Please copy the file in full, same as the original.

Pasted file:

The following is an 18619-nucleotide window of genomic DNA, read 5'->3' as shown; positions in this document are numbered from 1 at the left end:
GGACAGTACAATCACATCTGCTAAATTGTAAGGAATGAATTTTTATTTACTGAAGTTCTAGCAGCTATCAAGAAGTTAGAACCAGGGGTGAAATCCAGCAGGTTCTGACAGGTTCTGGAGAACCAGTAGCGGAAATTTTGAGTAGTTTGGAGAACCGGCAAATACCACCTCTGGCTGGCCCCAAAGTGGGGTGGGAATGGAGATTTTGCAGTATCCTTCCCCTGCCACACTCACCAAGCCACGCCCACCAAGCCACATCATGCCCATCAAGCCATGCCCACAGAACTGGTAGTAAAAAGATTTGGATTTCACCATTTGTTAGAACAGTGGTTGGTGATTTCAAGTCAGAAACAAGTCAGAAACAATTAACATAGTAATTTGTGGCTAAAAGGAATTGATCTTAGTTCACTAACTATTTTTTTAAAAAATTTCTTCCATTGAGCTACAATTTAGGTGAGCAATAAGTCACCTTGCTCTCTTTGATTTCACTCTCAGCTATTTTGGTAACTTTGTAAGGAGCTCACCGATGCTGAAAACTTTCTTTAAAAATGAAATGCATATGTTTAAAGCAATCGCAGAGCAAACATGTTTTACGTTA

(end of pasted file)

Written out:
The following is an 18619-nucleotide window of genomic DNA, read 5'->3' as shown; positions in this document are numbered from 1 at the left end:
GGACAGTACAATCACATCTGCTAAATTGTAAGGAATGAATTTTTATTTACTGAAGTTCTAGCAGCTATCAAGAAGTTAGAACCAGGGGTGAAATCCAGCAGGTTCTGACAGGTTCTGGAGAACCAGTAGCGGAAATTTTGAGTAGTTTGGAGAACCGGCAAATACCACCTCTGGCTGGCCCCAAAGTGGGGTGGGAATGGAGATTTTGCAGTATCCTTCCCCTGCCACACTCACCAAGCCACGCCCACCAAGCCACATCATGCCCATCAAGCCATGCCCACAGAACTGGTAGTAAAAAGATTTGGATTTCACCATTTGTTAGAACAGTGGTTGGTGATTTCAAGTCAGAAACAAGTCAGAAACAATTAACATAGTAATTTGTGGCTAAAAGGAATTGATCTTAGTTCACTAACTATTTTTTTAAAAAATTTCTTCCATTGAGCTACAATTTAGGTGAGCAATAAGTCACCTTGCTCTCTTTGATTTCACTCTCAGCTATTTTGGTAACTTTGTAAGGAGCTCACCGATGCTGAAAACTTTCTTTAAAAATGAAATGCATATGTTTAAAGCAATCGCAGAGCAAACATGTTTTACGTTA